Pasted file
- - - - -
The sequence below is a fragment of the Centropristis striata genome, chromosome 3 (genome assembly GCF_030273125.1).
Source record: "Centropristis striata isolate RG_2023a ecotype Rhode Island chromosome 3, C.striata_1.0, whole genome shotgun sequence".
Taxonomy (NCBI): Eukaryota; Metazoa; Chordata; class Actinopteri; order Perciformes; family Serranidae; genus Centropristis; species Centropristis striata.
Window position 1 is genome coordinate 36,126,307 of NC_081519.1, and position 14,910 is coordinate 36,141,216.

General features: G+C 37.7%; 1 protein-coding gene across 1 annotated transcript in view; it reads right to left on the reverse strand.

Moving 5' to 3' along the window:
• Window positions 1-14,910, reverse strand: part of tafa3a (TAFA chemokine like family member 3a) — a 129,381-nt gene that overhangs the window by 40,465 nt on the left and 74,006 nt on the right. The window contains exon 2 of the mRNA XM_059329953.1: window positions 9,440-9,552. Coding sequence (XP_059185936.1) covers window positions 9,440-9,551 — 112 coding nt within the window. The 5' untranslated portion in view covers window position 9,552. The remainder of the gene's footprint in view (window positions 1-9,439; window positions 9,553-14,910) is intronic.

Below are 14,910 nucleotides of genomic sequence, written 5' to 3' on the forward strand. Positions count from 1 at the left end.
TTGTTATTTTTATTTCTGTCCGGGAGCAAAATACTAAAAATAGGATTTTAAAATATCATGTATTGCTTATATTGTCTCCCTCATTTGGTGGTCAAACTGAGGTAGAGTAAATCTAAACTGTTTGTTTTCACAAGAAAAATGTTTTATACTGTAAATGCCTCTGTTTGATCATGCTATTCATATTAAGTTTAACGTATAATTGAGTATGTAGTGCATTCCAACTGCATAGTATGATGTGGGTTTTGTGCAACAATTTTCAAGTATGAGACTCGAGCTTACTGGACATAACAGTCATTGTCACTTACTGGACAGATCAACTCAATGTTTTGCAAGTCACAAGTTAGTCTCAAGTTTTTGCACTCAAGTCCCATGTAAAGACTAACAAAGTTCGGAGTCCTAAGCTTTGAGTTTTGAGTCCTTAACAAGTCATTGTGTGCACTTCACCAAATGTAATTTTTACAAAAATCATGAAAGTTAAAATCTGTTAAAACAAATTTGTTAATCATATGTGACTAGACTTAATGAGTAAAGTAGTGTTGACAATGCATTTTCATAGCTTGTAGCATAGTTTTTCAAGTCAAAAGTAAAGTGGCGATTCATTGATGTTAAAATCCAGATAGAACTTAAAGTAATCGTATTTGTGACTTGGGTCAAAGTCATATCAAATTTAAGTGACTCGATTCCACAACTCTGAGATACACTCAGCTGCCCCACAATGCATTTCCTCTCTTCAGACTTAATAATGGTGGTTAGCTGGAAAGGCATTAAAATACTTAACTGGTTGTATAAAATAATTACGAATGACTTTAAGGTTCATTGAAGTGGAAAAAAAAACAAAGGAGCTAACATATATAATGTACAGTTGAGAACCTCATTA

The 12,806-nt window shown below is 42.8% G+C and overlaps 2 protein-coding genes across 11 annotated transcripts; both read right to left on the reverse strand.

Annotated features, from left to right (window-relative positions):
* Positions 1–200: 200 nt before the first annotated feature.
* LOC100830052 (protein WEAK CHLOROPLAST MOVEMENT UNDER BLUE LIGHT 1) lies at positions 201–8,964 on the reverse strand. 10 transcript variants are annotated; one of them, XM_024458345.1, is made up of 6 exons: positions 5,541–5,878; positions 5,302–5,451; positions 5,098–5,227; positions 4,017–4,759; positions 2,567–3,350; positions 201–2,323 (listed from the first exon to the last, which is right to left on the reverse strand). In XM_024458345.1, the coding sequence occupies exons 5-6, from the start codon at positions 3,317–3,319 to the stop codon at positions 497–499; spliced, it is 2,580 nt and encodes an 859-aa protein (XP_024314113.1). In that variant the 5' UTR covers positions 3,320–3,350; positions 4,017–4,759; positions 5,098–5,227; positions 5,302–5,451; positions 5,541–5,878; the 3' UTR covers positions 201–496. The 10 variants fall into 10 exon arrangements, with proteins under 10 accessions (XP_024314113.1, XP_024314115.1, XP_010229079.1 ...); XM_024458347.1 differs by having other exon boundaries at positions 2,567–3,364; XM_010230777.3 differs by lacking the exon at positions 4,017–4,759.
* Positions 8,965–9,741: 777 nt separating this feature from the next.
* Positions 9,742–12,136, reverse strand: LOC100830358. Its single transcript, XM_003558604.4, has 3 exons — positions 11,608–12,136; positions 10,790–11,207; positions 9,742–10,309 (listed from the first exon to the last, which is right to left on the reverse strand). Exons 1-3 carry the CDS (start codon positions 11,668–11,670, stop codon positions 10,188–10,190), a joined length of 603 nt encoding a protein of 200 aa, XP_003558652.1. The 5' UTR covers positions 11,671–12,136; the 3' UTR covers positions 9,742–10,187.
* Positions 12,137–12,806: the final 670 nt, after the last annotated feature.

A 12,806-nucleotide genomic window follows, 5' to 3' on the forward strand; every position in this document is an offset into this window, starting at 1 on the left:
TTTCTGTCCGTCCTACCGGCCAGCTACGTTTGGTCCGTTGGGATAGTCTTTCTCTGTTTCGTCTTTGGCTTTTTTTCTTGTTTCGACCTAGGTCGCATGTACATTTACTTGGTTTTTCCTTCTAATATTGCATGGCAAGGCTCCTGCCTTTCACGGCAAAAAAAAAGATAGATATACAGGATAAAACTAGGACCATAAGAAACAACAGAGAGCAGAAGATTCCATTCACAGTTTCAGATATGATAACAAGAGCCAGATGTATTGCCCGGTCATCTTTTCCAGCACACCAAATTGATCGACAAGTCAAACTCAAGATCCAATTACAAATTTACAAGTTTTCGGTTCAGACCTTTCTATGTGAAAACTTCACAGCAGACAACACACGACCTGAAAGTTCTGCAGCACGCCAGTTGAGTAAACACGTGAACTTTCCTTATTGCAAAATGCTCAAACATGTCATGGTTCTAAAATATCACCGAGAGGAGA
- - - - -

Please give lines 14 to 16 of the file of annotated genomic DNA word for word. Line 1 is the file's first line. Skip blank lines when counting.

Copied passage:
* Positions 8,965–9,741: 777 nt separating this feature from the next.
* Positions 9,742–12,136, reverse strand: LOC100830358. Its single transcript, XM_003558604.4, has 3 exons — positions 11,608–12,136; positions 10,790–11,207; positions 9,742–10,309 (listed from the first exon to the last, which is right to left on the reverse strand). Exons 1-3 carry the CDS (start codon positions 11,668–11,670, stop codon positions 10,188–10,190), a joined length of 603 nt encoding a protein of 200 aa, XP_003558652.1. The 5' UTR covers positions 11,671–12,136; the 3' UTR covers positions 9,742–10,187.
* Positions 12,137–12,806: the final 670 nt, after the last annotated feature.